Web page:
# “High-Res” Audio: Part 9: Filters at high frequencies

We’ve already seen that nothing can exist in the audio signal above the Nyquist frequency – one half of the sampling rate. But that’s the audio signal, what happens to filters? Basically, it’s the same – the filter can’t modify anything above the Nyquist frequency. However, the problem is that the filter doesn’t behave well to everything up to the Nyquist and then stop, it starts misbehaving long before that…

Let’s make a simple filter: a peaking filter where Fc=1 kHz, Gain = 12 dB, and Q=1. The magnitude response of that filter is shown in Figure 1. Figure 1: Magnitude response of a filter with Fc=1 kHz, Gain = 12 dB, and Q=1

What happens if we implement this filter with a sampling rate of 48 kHz and 192 kHz, and then look at the difference between the two? This is shown in Figure 2. Figure 2: TOP: The black curve shows the same filter from Figure 1, implemented using a biquad running at 48 kHz. The red dotted line shows the same filter, implemented using a biquad running at 192 kHz. BOTTOM: the difference between the two up to the Nyquist frequency of the 48 kHz system. (there’s almost no difference)

As you can see in Figure 2, the filter, centred at 1 kHz, is almost identical when running at 48 kHz and 192 kHz. So far so good. Now, let’s move Fc up to 10 kHz, as shown in Figure 3. Figure 3: TOP: The black curve shows the magnitude response of a filter with Fc=10 kHz, Gain = 12 dB, and Q=1, implemented using a biquad running at 48 kHz. The red dotted line shows the same filter, implemented using a biquad running at 192 kHz. BOTTOM: the difference between the two up to the Nyquist frequency of the 48 kHz system.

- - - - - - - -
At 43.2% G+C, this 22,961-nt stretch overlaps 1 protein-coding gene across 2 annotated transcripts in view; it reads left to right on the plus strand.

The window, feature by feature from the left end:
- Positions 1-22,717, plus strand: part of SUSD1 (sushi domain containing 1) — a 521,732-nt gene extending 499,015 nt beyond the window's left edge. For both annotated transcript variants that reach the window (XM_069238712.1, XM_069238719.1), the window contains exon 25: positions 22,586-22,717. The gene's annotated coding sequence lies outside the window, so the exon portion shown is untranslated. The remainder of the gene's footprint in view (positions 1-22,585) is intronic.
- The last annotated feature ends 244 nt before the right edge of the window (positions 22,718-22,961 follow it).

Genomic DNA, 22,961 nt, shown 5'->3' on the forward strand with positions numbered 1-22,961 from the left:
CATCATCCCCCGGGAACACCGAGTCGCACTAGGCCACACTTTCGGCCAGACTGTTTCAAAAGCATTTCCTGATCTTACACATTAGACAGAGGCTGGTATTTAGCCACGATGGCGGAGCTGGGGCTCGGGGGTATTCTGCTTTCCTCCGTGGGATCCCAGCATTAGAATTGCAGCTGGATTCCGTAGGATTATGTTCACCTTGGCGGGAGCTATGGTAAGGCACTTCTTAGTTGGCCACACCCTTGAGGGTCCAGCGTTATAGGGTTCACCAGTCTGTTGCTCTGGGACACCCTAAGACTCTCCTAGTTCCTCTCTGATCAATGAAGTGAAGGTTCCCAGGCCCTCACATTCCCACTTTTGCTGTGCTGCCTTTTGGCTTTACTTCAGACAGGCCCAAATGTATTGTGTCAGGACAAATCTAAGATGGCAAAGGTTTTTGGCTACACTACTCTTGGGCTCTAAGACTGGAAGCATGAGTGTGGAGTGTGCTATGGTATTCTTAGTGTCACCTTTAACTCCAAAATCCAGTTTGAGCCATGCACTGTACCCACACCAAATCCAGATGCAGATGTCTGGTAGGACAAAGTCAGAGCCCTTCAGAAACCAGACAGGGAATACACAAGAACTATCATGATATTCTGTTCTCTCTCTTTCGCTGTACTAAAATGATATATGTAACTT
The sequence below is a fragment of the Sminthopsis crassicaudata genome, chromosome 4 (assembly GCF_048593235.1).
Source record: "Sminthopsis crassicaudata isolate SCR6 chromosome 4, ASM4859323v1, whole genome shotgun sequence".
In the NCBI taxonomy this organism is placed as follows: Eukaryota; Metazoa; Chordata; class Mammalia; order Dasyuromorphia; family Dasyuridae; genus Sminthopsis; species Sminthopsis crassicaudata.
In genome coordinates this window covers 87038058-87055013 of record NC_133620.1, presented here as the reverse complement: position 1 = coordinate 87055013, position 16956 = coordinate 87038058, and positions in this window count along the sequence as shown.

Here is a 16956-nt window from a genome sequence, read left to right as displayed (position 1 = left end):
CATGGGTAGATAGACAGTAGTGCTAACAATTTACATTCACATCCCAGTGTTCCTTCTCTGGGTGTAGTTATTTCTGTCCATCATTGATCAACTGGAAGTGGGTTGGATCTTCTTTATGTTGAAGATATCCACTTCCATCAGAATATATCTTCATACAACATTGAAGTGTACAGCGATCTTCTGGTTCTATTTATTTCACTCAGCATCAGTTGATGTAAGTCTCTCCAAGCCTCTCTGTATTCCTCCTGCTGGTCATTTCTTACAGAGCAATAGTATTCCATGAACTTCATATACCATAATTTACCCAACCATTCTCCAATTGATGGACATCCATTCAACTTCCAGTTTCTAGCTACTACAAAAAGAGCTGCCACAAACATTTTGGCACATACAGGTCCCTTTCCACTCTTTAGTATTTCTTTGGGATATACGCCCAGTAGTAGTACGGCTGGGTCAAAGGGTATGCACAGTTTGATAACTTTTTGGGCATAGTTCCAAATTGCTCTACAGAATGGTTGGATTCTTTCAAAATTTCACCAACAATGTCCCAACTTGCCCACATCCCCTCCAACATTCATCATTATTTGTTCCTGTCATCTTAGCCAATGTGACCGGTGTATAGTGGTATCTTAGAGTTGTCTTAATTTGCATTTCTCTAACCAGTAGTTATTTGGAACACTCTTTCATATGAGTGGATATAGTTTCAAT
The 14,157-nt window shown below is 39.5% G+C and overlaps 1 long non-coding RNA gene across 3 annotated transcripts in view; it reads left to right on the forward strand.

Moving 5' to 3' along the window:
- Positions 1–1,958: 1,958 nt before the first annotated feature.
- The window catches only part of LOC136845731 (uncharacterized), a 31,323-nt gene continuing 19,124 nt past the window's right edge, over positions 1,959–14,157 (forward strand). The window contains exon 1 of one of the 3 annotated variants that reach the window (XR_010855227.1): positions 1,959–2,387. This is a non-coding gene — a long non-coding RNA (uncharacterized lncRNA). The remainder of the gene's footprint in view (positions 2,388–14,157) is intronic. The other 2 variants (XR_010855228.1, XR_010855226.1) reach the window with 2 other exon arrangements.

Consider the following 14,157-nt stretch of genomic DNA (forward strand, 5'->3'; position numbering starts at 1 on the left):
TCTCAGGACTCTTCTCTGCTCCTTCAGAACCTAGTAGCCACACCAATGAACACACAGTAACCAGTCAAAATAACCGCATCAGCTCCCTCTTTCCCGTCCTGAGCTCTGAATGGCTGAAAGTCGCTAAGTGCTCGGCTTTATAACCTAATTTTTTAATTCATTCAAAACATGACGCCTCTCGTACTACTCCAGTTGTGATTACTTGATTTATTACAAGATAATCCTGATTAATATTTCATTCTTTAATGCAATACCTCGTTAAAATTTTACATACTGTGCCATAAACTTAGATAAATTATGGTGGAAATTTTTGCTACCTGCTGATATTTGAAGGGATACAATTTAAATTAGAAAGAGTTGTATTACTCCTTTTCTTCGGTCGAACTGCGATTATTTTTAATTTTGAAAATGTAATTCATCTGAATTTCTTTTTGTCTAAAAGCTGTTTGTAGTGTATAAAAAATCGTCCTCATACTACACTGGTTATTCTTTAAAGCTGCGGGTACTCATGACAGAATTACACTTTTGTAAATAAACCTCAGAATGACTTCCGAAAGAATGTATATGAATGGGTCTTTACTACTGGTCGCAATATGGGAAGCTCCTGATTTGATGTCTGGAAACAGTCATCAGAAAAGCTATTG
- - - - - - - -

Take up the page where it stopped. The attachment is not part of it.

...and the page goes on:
Take a look at the black plot on the top of Figure 3. As you can see there, the 48 kHz filter has a gain of 0 dB at 24 kHz – the Nyquist frequency. Looking at the red dotted line, we can see that the actual magnitude of the filter should have been more than +3 dB. Also, looking at the red line in the bottom plot, which shows the difference between the two curves, the 48 kHz filter starts deviating from the expected magnitude down around 1 kHz already.

So, if you want to implement a filter that behaves as you expect in the high frequency region, you’ll get better results easier with a higher sampling rate.

However, do not jump to the conclusion that this also means that you can’t implement a boost in high frequencies. For example, take a look at Figure 4, which shows a high shelving filter where Fc = 1 kHz, Gain = 12 dB and Q = 0.707. Figure 4: High shelving filter where Fc = 1 kHz, Gain = 12 dB and Q = 0.707.

As you can see in the bottom plot in Figure 4, the two filters in this case (one running at 48 kHz and the other at 192 kHz) have almost identical magnitude responses. (Actually, there is a small difference of about 0.013 dB…) However, if the Fc of the shelving filter moves to 10 kHz instead (keeping the other two parameters the same) then things do get different. Figure 5: High shelving filter where Fc = 10 kHz, Gain = 12 dB and Q = 0.707.

As can be seen there, there is a little over a 1 dB difference in the two implementations of the same filter.